The shortage of homes particularly affordable homes has been a challenge for local councils and previous government schemes. Announced earlier this month is a new cross-party commission for the government to provide 3.1 million new social homes in the UK over the next 20 years. The program would cost £213 billion, or £10.7billion per year in a cost analysis by Capital Economics in a report in the Financial Times (FT). The goal is to provide for those not only looking for housing but those who are renters of private homes.
Office for Budget Responsibility in the FT reports that the total housing benefit spending for 2018-19 will reach £23.4bn, or 2.9 per cent of public spending.
Speaking to the FT Lord Jim O’Neill who is a participant on the commission said:
“There needs to be a profound shift to see social housing as a national asset like any other infrastructure. A home is the foundation of individual success in life, and public house building can be the foundation of national success."
“It is the only hope the government has of hitting its 300,000 homes-a-year target.”
The 16 commissioners include Edward Daffarn, a survivor of the Greenfell Tower fire disaster in London, Labour party leader Ed Miliband and the leader of the the think tank Class Faiza Shaheen. For the Conservative party the commission includes Sayeeda Warsi, Jim O’Neill andRyan Shorthouse, director of the Tory think-tank Bright Blue.
Capital Economics in its analysis expects that the programme would reach a financial break even point in 39 years with home deliveries by local housing associations and authorities.
The shortage of housing is hardly new in Britain as supply continues to not keep pace with local demands. Shelter, the housing organisation, estimates that there are almost 280,000 homeless in the UK with more now sleeping rough in the streets of cities and towns. The organisation also reports that this point almost half of young people will not be able to purchase a home of their own.
Labour party leader Ed Miliband in the Guardian:
“The time for the government to act is now."
“We have never felt so divided as a nation, but building social homes is a priority for people right across our country. It is the way we can restore hope, build strong communities and fix the broken housing market so that we can meet the needs and aspirations of millions of people.”
Also in the Guardian Sayeeda Warsi:
“Social mobility has been decimated by decades of political failure to address ourworsening housing crisis. Half our young people cannot buy and thousands face the horror of homelessness. Our vision for social housing presents a vital opportunity to reverse this decay. We simply cannot afford not to act.”
The government has previously a £9 billion affordable home scheme to deliver 250,000 homes by 2022 with a further £2 billion for social housing by 2028 according to James Brokenshire, the communities secretary. In a commission survey of 30,000 people a majority said the lack of social housing was their principle concern.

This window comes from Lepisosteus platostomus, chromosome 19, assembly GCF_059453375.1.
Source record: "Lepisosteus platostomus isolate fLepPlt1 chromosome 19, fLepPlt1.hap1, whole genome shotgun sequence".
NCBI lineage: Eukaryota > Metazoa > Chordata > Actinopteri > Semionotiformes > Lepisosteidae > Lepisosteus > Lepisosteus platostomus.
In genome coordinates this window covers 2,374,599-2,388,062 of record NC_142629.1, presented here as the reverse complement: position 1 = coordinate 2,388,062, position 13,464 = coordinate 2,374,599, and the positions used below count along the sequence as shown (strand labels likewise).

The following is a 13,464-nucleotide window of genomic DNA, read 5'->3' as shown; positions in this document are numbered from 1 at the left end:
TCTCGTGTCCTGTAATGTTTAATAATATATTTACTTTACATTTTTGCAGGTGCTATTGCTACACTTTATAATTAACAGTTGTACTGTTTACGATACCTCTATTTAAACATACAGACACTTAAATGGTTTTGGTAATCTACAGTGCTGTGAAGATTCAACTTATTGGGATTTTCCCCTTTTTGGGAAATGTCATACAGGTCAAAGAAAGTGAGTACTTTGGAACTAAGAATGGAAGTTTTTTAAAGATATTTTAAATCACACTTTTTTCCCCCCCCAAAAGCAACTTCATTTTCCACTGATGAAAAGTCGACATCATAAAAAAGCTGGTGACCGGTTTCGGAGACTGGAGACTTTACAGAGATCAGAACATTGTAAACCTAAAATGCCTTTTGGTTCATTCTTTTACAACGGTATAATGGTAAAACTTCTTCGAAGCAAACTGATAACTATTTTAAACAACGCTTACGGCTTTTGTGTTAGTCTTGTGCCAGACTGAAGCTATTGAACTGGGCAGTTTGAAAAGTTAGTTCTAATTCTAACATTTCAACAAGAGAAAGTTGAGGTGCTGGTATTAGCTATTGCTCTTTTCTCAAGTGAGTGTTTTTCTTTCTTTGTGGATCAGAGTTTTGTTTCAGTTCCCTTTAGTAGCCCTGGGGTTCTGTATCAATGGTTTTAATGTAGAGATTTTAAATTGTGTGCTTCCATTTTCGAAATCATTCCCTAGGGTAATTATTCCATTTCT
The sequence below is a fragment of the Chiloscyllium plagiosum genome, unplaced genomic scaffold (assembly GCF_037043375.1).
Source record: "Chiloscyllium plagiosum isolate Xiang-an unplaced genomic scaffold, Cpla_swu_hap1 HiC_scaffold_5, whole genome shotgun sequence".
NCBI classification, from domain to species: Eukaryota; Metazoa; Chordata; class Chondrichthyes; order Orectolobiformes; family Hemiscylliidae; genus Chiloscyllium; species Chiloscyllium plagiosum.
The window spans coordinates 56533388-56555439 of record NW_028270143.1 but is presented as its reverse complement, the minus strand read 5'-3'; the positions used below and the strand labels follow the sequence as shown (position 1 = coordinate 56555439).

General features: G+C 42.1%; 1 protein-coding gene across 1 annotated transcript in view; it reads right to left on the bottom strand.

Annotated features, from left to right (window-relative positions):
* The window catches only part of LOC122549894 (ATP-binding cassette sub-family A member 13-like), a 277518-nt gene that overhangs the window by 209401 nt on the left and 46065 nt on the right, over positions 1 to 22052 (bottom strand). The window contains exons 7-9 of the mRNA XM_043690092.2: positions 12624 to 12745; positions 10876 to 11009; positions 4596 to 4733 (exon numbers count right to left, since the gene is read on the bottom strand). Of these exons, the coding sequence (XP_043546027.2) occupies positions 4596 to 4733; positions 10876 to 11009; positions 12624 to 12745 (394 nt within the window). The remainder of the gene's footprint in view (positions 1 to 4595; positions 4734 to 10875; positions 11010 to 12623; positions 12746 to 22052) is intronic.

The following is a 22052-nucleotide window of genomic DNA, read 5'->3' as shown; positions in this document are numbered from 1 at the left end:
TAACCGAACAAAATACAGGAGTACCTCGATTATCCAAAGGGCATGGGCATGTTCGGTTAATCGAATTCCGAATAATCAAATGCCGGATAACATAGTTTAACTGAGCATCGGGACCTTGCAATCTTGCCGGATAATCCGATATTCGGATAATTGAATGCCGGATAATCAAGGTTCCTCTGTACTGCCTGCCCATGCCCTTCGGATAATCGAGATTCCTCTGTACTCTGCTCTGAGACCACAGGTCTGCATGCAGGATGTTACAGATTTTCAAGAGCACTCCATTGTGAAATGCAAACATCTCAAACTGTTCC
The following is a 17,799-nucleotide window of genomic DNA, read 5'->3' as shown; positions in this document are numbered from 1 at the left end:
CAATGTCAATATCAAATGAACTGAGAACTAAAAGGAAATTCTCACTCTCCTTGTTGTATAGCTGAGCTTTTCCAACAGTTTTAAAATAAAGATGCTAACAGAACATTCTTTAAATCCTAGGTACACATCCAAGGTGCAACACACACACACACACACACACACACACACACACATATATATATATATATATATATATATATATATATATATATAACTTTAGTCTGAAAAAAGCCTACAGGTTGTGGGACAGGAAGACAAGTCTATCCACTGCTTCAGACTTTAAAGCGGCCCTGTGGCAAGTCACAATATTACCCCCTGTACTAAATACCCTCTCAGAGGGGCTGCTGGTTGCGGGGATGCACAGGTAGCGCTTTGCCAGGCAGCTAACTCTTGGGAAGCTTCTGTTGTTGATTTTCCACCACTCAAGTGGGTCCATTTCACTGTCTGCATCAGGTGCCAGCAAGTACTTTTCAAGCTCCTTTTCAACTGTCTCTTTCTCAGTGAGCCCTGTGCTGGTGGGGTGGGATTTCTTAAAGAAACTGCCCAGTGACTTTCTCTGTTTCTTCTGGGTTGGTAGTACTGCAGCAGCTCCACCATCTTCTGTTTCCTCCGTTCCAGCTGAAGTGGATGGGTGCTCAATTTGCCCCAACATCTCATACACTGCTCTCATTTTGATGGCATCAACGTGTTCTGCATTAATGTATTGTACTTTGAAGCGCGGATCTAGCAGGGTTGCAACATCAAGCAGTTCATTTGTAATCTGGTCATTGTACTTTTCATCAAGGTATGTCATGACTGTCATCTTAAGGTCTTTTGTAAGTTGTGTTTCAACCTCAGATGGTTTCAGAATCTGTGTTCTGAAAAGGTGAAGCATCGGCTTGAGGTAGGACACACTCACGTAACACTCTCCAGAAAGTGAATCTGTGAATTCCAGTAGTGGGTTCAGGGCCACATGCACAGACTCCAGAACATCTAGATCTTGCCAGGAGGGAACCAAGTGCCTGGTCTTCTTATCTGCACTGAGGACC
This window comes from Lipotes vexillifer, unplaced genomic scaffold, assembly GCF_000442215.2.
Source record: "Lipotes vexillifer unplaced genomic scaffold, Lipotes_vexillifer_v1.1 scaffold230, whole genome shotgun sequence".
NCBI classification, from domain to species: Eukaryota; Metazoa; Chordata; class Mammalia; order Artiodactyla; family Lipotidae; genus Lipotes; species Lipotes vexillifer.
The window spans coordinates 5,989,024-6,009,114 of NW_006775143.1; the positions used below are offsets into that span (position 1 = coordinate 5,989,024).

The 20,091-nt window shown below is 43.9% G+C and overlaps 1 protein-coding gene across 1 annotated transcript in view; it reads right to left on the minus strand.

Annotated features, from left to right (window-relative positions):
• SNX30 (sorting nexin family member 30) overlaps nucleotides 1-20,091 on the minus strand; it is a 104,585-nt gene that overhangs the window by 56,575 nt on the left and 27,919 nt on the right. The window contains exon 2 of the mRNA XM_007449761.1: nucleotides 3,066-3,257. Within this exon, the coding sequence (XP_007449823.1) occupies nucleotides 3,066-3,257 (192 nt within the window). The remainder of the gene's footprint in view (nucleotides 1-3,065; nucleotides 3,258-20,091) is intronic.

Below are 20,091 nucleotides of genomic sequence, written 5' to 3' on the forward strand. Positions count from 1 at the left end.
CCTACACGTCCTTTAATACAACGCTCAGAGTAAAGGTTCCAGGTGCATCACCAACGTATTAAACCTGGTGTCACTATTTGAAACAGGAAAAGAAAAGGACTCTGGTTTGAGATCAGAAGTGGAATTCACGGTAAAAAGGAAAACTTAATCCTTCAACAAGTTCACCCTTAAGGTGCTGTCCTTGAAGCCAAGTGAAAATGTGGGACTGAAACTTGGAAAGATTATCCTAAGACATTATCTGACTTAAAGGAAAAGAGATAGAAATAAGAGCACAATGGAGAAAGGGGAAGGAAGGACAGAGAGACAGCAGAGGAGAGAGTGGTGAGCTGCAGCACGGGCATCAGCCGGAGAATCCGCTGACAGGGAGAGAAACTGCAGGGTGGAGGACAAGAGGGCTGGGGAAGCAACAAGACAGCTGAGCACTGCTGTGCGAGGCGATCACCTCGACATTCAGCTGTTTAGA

James Brokenshire says:
“Providing quality and fair social housing is a priority for this government, and our social housing green paper seeks to ensure it can both support social mobility and be a stable base that supports people when they need it."
“We’ve asked tenants across the country for their views and the thousands of responses we’ve received will help us design the future of social housing. We’re also giving councils extra freedom to build the social homes their communities need and expect.”
The commissions proposals would be to assist 1.27 million people in need of housing and add 1.17 million homes for families who are unable to buy but are renting and an additional 690,000 homes for older private renters.
Scotland Funding Increase
Also increasing their contribution to affordable housing needs is Scotland where the government just announced £70 million in additional funds to build 50,000 new affordable homes by 2021. An original pledge was made in 2015 by first minister Nicola Sturgeon. For the 2019-2020 budget Scotland will invest £826 million for affordable housing.
Aileen Campbell, the communities secretary, tells Inside Housing:
“At the heart of our ambition for a fairer Scotland is that everyone has access to a safe, warm and affordable place to call home."
“This increased budget forms part of the single biggest investment in, and delivery of, affordable housing since devolution with over £3bn committed, which will deliver good quality, secure and affordable homes, which will in turn help create strong, sustainable communities."
“We have set an ambitious target to deliver at least 50,000 affordable homes over the course of this parliament, including 35,000 for social rent and are making good progress towards that. By ensuring councils and housing associations have financial certainty, we are confident that this commitment can be fulfilled.”
Sally Thomas, chief executive of The Scottish Federation of Housing Associations:
“While we welcome the Scottish government’s funding of £826 million, which is part of its commitment to build 50,000 affordable homes, we would urge the government, and all political parties, to commit to a longer-term programme of delivery beyond the lifetime of this parliament."
“It is vital that the post-2021 Affordable Housing Supply Programme maintains the existing levels of funding to meet outstanding and future need. As well as longer-term funding, it is equally important that we ensure we have the right homes in the right places to meet people’s needs and aspirations.”